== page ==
How To Deorbit the International Space Station

At Solar MEMS we are committed to the sustainability of the space environment and the importance of keeping space debris in LEO to a minimum. In this article we want to explain the plans to deorbit the International Space Station, the largest man-made space object ever made, which has been in use for 25 years and is planned to be deorbited in January 2031.

The growing concern among New Space companies and space agencies to keep the debris in LEO to a minimum has highlighted the importance of ensuring that the International Space Station is deorbited in a safe and sustainable way. This is a highly delicate job that NASA and Roscosmos have been working on since 2011 and in its latest report the US agency announced “the last budget estimate for extending the working life of the ISS until 2030 and assumes the deorbiting in January 2031”

The ISS has been orbiting our planet since 1998 and its total mass of over 400 metric tons make it the largest ever man-made space object, and it is due to be decommissioned in the near future. The International Space Stations will need help to achieve this, because its own propulsion capacity is not strong enough, so that it will use that of the visiting vehicles as well.

How the ISS will be deorbited

NASA has made the ‘Transition Report on the International Space Station’ public, in which it explains the details of how it aims to bring the working life of the ISS to an end.

The plan consists of using a controlled re-entry to the Earth over a safe area of the Pacific Ocean called “Point Nemo”, which is the most remote spot in the ocean, around 2688 kilometres from the nearest land. This place is known as “the cemetery of spacecraft” because it has already been used on other occasions to dispose of the remains of US, Russian, Japanese and European spacecraft. The spot lies between New Zealand and the north of Antarctica.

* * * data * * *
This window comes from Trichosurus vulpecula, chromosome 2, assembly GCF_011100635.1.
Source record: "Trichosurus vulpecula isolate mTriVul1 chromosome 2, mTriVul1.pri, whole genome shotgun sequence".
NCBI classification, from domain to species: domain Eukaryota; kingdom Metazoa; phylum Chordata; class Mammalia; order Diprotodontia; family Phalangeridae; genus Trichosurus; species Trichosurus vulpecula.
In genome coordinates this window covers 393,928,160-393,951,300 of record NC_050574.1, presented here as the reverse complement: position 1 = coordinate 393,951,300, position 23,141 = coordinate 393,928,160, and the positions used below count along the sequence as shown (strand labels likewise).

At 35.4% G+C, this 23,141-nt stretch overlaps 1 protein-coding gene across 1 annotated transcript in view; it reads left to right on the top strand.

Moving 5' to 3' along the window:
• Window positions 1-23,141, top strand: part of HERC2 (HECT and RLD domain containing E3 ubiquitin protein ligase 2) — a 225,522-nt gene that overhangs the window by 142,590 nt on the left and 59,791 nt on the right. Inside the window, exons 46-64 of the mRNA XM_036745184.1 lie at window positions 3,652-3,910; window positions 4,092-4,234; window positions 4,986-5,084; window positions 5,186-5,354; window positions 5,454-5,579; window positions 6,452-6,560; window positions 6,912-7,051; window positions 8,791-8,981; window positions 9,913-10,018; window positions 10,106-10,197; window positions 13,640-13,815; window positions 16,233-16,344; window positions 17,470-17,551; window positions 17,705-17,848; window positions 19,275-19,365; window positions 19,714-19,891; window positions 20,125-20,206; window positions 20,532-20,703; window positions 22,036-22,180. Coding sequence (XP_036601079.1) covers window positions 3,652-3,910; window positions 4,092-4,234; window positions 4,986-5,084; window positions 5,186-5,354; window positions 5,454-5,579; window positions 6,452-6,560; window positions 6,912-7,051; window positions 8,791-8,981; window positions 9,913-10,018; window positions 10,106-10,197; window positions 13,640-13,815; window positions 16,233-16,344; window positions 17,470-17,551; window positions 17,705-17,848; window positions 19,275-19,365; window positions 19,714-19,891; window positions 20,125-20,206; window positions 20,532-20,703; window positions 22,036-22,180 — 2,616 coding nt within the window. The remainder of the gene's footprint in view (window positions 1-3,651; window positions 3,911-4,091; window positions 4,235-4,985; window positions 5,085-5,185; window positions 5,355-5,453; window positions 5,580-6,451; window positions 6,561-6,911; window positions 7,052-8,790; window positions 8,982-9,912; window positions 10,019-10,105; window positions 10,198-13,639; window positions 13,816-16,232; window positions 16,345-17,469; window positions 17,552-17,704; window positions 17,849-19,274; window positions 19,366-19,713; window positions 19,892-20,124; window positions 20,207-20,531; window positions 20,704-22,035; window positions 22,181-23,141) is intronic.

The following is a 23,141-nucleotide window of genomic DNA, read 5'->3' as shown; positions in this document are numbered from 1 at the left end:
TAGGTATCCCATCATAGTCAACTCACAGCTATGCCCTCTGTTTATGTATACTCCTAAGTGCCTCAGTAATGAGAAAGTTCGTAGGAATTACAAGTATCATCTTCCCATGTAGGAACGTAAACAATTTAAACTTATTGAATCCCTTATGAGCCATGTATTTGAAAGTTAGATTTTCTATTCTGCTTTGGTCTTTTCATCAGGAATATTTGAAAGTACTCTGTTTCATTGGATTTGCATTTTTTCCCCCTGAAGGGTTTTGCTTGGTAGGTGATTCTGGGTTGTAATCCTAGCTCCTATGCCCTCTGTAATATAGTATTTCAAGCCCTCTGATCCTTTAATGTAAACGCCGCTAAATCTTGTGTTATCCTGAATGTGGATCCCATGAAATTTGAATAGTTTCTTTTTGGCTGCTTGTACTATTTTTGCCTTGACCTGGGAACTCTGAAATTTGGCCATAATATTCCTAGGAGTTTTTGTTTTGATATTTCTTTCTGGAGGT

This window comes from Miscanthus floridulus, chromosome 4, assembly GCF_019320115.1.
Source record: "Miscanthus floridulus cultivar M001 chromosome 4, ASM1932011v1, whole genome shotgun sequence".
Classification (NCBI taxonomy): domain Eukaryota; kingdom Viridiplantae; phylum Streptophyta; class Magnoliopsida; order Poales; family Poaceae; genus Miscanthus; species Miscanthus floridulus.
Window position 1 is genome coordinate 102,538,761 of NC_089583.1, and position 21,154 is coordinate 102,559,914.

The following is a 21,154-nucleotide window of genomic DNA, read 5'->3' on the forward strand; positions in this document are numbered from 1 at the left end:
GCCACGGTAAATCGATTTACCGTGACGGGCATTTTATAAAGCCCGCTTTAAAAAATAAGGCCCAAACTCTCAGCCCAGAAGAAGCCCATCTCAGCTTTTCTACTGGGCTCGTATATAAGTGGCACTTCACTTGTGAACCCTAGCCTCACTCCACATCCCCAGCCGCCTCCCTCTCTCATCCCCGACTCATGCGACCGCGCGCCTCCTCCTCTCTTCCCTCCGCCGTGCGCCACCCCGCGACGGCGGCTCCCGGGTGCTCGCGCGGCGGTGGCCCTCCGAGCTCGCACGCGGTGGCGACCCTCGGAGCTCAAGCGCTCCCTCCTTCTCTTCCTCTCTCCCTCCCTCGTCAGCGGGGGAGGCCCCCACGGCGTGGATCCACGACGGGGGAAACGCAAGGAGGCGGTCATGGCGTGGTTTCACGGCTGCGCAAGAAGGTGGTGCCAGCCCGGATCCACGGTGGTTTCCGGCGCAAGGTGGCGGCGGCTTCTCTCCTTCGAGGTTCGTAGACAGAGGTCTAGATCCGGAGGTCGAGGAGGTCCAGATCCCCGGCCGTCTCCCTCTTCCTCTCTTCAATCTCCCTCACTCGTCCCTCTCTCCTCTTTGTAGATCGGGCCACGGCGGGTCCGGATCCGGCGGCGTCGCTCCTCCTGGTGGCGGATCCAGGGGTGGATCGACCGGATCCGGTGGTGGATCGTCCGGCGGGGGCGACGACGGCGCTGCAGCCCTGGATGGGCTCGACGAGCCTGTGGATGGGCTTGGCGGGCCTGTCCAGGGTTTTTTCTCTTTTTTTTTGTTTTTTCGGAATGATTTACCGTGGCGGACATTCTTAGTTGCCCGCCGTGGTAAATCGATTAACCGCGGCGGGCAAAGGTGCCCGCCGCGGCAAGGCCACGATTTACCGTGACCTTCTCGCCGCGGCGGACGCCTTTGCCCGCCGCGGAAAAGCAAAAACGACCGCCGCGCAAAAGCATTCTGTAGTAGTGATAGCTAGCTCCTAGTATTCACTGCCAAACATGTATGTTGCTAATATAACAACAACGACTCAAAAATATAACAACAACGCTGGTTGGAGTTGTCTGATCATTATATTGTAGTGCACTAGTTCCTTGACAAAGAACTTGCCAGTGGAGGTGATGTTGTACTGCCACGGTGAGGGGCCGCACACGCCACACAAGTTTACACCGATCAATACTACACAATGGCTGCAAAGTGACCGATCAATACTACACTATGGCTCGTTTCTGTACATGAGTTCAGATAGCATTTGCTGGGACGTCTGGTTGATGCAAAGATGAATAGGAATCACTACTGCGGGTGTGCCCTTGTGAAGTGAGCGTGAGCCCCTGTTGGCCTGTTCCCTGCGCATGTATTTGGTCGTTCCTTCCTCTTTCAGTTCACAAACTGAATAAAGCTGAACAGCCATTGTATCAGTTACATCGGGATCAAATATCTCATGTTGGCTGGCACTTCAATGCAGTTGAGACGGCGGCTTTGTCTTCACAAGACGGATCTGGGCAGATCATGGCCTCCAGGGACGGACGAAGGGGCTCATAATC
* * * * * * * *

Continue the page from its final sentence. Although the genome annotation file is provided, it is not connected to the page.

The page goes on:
“The chosen approach for decommissioning is a combination of natural orbital decay and the execution of a re-entry maneuver for final targeting and to control the debris footprint”, said NASA. “Once all crew have safely returned to Earth and after performing small maneuvers to line up the final target ground track and debris footprint over the South Pacific Oceanic Uninhabited Area (SPOUA -the area around Point Nemo), space station operators will perform a large re-entry burn, providing the final push to lower station as much as possible and ensure safe atmospheric entry into the target footprint.”

Based on the behaviour of other structures that have returned to Earth, like the Mir, it is expected that most of the ISS hardware will burn up when it enters the atmosphere in the intense heat, while the denser and more hard-wearing, heat-resisting components like the outer shell will survive re-entry and fall into the remote area selected in the South Pacific.

In short, some of the ISS components will burn up or disintegrate in its re-entry into the atmosphere, and whatever is left will fall at “Point Nemo” and sink to the bottom.

Why has NASA decided to deorbit the ISS this way?

The system planned by NASA and Roscosmos is based on research and the experience acquired from other missions that reached the end of their working life. Even so, the size of the International Space Station is a factor that must be considered when preparing this operation. Therefore, the US agency decided to use a modus operandi which is safe for the public and astronauts and which will reduce the creation of space debris to a minimum, a pressing problem for the sector.

One of the options discussed was to dismantle the station and return it to Earth, but the ISS was never intended to be dismantled and has been extended by the addition of new components like the folding solar panels and Russian Nauka and Prichal modules, so the dismantling would require an enormous financial cost and human effort to achieve.

Another option was to push the International Space Station out into a higher orbit beyond the LEO, but this solution, which has been used on other occasions, is feasible for smaller satellites but not for large structures like the ISS, which is the size of a football pitch (it measures around 109 metres by 73 metres).

The option for a Random v Controlled Re-entry, was considered, but this would entail high risks because it could not be guaranteed that the debris that survived re-entry into the atmosphere would fall on an uninhabited area.

This is all we know at present about the plans to deorbit this enormous spacecraft, although there is still a lot of time and industry is advancing rapidly, so we should be on the lookout for news and ideas that can be applied to this ambitious plan that will bring one of the most important international scientific collaborations in history to an end.

(Photo: European Space Agency)